Heaven…
I was passed an enormous champagne bottle and stood there with my knees shaking. If there was ever a time that I had to look like I could open one it was now! The whole world must be watching us…I shook the bottle and the cork exploded out above the heads of the crowd. As champagne sprayed into the air it sank in: we’d done it, we’d finished first in the Vendée Globe. Excalibur and I had been out there for ninety-one days and we’d done it together, and it was her that carried me home.


Our manager walked along the dock towards us, and I could tell by the look on his face that it was time to leave Excalibur. I felt a knot in my stomach and I wanted to run away, I wanted to turn back time, somehow to pinch myself to wake up, and be back out there again. But this time I knew it was not possible, my time was up now.


Tears welled uncontrollably in my eyes and I could feel a burning pain inside of me. I felt numb as the manager touched my shoulder, and involuntarily my legs started moving towards the bow. Like a nightmare, my feet wouldn’t do as they were told. I wanted to stop – I knew I wasn’t ready to go. I turned away from him and slipped out from beneath his arm, the tears blurring my vision. I was oblivious to the noise and the hundreds of flashing cameras. How could I leave Excalibur? How could I walk away? Our trip was over, and I knew deep down inside that things never could or would be the same again. I walked blindly to the cockpit. I stood facing Excalibur’s bow and closed my eyes, my forehead pushing hard against her coach-roof. We needed time alone. I wanted to say thank you, I wanted her to know how sorry I was that it was all over, that I would have to leave. Those few moments felt like hours, as I have never thought harder about a single thing in my life. Sadness feels so different from exhaustion. It is a pain in my heart whereas before pain had only run through my bones.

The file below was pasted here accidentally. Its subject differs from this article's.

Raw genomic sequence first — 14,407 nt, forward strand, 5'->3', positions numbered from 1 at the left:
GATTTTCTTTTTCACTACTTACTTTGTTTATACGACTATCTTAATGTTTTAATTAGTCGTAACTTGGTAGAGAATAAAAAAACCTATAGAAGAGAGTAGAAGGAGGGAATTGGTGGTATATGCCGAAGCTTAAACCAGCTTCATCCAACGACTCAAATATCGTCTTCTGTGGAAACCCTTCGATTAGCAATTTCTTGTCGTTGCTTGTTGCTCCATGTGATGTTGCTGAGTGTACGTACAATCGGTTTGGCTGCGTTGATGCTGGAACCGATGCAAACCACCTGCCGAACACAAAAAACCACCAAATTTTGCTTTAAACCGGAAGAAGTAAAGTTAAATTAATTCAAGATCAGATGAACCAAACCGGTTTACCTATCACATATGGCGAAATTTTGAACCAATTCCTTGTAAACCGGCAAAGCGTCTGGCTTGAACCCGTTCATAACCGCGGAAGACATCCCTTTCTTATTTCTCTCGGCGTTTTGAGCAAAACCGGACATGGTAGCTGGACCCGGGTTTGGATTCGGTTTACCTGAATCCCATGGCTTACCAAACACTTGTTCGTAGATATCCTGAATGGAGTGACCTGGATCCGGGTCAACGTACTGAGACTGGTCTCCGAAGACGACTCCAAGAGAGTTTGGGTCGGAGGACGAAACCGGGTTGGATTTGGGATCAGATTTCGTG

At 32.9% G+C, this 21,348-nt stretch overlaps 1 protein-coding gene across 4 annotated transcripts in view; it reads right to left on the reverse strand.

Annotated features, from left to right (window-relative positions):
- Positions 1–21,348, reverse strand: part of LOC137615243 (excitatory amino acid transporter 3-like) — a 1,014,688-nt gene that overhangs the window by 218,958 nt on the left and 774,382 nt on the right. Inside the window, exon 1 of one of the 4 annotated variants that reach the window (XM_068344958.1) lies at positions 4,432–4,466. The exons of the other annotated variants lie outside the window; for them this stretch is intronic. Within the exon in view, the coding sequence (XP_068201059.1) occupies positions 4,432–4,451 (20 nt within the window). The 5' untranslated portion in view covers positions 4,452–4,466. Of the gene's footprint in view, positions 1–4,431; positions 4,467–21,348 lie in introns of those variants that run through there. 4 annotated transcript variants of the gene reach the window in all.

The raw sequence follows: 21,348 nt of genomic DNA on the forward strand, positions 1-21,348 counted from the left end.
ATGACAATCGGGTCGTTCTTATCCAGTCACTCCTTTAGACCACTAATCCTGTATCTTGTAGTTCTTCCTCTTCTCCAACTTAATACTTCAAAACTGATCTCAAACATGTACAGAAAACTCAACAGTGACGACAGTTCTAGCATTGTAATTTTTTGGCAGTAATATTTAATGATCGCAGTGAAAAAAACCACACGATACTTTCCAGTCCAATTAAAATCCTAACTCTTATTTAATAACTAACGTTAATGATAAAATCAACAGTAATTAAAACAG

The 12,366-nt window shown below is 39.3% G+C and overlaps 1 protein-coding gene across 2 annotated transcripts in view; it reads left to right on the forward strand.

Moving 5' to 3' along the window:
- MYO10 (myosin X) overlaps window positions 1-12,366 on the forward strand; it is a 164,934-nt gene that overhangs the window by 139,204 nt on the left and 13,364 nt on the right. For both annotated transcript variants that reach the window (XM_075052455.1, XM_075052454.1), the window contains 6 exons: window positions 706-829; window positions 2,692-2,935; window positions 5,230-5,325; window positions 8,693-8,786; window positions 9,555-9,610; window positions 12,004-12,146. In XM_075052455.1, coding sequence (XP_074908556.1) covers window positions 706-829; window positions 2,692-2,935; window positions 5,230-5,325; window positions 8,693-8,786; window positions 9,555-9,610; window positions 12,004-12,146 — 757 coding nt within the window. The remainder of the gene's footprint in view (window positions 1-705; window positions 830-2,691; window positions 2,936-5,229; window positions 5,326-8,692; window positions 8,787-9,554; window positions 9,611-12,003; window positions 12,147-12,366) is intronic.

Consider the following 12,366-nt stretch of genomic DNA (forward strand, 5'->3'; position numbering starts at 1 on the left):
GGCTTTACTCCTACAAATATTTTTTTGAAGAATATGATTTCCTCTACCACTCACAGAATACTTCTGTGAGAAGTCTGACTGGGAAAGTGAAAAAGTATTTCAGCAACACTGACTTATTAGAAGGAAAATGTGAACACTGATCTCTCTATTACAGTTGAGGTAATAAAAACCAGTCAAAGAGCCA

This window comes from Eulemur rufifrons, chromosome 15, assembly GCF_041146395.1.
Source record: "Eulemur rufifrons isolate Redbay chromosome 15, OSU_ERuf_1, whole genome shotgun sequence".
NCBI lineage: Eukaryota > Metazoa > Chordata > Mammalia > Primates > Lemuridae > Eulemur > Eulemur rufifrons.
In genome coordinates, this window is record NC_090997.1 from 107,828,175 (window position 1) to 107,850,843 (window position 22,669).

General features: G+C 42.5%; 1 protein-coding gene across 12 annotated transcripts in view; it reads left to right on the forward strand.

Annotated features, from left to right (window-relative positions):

The last three months felt like forever and I could not remember what life had been like before the race. For the first time since I crossed the line my feelings were coming out, their bluntness impossible to hide, I was about to leave my friend, and it was breaking my heart. Deep down, I knew that I couldn’t have done more to look after her. As I stood with my head bowed I could only say my last thank you as I heard the noise of the crowds once again. Just the fact that we were still both intact was proof enough to show me that she had done her best to look after me too.


Until this moment the finish had felt like a dream, the thousands of people, the yell from the crowds, and the bright lights continuously shining. But right now those images were blurred and distorted by the pain. I clenched my teeth and tore myself away.


I cannot remember those final steps to Excalibur’s side, but as I climbed over her guard-wires for the first time in three months I felt as if I was leaving a best friend behind. As I jumped onto the pontoon, I held tight onto her wires, then laid my head against her. My eyes were tightly shut as I reached out to stroke her hull. Her rounded gunwale felt cool and calming, and for one last moment the world closed off.


Then I heard the devastating words “It’s time to go Sean” as a hand touched my shoulder, and as I turned to leave my hand slid silently away from Excalibur. Our Vendée Globe was over.


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